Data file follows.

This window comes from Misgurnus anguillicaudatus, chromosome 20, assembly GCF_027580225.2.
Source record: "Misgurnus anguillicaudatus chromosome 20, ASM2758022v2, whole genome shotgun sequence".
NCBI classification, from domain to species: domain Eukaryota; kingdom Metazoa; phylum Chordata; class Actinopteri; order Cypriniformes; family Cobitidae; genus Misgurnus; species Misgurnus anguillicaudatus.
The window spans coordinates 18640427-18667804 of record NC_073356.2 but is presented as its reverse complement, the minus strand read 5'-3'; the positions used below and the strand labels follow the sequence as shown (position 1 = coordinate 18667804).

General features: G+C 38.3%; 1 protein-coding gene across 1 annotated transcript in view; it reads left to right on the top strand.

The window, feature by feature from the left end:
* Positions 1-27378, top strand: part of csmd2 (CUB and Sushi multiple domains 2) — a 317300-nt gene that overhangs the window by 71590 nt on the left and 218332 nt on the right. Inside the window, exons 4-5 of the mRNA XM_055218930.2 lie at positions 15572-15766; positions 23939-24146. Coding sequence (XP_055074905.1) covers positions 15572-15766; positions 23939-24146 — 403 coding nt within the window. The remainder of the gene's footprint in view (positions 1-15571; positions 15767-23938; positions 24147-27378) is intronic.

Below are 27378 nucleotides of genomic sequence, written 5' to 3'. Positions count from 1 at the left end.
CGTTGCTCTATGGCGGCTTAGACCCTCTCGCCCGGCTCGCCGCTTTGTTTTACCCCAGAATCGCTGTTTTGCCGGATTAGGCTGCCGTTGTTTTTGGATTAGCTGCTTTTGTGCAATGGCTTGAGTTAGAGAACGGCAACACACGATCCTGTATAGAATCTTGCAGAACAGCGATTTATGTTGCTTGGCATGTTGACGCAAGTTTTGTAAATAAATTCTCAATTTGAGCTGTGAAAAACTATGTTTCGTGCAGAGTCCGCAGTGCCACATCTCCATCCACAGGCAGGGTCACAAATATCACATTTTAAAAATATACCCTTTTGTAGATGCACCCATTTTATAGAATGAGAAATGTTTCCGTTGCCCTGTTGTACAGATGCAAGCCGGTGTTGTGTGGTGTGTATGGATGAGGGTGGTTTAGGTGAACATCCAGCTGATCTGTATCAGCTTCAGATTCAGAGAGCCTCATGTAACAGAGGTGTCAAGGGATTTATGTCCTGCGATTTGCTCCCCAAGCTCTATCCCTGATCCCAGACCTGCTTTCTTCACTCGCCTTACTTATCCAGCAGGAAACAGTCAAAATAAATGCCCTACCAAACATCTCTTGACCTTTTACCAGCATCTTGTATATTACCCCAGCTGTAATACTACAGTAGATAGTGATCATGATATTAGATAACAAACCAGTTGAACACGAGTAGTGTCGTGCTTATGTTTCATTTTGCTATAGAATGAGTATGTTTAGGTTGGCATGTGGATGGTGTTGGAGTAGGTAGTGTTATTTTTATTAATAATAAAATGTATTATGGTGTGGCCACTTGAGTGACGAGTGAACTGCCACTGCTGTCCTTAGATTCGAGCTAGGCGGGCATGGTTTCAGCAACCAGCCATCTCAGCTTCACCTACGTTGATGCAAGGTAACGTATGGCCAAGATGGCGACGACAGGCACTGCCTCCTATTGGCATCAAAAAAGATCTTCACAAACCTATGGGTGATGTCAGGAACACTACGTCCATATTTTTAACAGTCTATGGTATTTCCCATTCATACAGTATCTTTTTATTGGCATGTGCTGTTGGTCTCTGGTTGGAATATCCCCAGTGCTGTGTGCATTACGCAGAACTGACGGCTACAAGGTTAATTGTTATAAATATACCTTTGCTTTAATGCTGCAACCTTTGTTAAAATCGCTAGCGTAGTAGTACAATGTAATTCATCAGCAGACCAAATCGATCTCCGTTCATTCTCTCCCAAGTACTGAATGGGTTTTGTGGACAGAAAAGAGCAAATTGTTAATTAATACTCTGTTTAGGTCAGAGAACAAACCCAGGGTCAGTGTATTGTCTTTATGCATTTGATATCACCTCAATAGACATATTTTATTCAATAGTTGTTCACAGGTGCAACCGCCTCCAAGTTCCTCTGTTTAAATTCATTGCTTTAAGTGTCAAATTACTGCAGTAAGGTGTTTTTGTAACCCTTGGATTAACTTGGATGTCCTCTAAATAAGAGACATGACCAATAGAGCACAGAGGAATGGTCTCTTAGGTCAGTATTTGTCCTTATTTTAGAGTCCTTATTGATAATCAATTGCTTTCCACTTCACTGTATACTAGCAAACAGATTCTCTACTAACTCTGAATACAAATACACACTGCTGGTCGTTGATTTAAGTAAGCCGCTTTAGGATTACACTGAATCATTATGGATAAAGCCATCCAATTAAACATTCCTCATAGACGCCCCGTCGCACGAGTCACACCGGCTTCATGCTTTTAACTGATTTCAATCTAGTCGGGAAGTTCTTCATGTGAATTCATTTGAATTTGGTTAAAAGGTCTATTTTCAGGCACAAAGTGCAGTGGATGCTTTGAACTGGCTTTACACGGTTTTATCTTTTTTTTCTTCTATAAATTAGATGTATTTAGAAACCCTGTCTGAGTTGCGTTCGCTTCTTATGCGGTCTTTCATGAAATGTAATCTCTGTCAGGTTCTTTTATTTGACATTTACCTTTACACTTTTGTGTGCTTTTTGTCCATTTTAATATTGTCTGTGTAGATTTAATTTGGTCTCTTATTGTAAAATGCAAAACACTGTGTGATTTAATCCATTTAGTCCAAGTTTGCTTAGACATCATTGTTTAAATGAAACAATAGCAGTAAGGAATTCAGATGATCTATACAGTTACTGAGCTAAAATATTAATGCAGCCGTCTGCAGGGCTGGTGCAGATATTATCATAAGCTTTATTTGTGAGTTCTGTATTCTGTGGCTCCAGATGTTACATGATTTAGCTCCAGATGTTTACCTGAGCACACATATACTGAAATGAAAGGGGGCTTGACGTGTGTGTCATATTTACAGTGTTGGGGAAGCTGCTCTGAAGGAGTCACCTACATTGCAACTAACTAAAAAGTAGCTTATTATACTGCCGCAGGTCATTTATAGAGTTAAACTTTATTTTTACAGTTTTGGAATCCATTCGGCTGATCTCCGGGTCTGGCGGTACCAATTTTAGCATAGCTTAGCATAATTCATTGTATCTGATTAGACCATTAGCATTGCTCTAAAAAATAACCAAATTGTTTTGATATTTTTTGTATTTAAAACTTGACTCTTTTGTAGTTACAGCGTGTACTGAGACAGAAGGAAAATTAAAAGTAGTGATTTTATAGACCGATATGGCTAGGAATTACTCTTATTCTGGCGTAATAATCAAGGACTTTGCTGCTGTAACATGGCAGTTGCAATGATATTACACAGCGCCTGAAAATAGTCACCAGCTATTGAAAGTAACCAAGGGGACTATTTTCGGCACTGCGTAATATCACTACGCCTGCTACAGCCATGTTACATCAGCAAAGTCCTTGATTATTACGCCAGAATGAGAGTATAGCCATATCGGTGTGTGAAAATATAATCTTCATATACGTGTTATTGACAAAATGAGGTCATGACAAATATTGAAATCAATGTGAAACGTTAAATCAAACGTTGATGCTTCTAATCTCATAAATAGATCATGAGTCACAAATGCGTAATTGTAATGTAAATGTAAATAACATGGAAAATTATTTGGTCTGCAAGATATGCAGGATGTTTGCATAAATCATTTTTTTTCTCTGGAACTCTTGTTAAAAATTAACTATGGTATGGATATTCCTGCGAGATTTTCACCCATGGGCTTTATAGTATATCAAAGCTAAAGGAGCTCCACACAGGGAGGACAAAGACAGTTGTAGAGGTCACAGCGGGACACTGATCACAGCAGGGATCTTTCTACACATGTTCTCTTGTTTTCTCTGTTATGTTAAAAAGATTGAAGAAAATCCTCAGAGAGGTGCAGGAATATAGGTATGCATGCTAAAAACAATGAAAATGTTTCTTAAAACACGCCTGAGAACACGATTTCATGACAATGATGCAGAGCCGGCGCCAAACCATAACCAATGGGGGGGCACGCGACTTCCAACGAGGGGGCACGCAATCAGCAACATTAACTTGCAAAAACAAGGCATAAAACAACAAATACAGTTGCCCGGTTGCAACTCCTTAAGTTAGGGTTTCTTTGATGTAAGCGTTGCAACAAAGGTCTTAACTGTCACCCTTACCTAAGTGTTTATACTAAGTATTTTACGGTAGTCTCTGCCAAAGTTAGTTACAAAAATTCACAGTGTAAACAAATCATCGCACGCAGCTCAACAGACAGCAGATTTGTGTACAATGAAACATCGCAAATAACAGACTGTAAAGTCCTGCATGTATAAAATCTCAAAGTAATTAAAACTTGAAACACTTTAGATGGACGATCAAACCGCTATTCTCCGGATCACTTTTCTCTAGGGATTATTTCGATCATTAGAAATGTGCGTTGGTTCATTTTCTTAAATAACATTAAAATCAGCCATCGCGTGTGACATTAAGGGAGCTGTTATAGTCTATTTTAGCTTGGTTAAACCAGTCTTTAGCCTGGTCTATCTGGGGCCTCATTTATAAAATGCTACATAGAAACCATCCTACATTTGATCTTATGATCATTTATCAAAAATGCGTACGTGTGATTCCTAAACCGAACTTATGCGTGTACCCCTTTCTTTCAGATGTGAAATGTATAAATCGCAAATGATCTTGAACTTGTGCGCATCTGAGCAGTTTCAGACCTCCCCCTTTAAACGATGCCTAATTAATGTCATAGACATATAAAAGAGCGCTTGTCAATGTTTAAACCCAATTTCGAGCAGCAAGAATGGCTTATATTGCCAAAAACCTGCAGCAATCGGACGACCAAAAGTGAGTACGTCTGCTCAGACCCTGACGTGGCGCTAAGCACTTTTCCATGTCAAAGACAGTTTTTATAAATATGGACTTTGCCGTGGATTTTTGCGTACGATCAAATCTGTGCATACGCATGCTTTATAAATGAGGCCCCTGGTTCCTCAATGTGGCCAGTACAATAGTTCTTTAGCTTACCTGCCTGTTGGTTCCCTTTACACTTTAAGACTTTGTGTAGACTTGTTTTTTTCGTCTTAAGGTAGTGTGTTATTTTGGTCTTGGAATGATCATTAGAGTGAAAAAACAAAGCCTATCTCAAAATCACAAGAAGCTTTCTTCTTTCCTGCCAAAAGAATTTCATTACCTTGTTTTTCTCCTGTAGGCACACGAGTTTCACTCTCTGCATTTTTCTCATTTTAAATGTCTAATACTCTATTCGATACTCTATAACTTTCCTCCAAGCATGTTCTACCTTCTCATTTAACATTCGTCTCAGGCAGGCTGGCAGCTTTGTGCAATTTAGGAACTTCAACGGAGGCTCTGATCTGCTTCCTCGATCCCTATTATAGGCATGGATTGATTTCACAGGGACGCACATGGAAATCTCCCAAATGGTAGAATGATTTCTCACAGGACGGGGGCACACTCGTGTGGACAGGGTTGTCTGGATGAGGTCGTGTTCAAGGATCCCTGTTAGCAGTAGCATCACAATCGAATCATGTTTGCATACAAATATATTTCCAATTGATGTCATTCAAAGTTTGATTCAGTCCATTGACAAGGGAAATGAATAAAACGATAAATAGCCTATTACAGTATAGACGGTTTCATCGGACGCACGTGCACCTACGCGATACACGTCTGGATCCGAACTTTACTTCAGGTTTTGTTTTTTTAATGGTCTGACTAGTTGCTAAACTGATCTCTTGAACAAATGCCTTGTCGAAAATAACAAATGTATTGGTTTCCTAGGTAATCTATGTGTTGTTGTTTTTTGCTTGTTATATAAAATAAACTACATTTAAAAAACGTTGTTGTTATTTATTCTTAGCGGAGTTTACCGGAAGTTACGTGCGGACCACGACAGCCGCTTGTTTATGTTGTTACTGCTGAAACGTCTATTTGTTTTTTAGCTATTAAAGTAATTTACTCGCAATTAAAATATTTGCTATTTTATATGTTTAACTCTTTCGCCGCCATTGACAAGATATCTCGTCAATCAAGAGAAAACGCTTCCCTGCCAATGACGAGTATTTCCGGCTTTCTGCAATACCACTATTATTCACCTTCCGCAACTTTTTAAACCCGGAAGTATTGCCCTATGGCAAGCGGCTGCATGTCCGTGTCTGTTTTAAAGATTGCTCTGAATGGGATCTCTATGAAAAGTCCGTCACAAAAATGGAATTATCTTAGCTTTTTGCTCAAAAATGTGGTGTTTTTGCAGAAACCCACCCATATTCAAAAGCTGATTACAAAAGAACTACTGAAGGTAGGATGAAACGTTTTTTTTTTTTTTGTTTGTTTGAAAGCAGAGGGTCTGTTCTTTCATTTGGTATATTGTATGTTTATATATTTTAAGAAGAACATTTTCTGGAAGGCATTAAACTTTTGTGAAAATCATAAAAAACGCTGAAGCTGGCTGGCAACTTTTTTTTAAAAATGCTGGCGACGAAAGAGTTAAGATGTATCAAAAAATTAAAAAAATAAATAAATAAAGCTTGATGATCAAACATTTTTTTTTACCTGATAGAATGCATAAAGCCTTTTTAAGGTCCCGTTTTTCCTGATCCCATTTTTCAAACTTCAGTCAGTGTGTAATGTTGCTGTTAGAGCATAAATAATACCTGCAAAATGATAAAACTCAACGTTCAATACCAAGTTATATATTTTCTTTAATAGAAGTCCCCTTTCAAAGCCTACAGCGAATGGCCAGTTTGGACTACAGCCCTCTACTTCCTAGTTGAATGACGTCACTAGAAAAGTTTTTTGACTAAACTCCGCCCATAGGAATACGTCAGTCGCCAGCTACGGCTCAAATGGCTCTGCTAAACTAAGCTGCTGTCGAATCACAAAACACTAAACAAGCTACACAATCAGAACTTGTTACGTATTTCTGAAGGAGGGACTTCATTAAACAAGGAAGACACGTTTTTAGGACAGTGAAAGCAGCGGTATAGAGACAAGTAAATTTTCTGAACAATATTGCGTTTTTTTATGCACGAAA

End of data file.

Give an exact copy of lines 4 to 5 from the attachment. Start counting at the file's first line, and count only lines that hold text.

The window spans coordinates 18640427-18667804 of record NC_073356.2 but is presented as its reverse complement, the minus strand read 5'-3'; the positions used below and the strand labels follow the sequence as shown (position 1 = coordinate 18667804).

General features: G+C 38.3%; 1 protein-coding gene across 1 annotated transcript in view; it reads left to right on the top strand.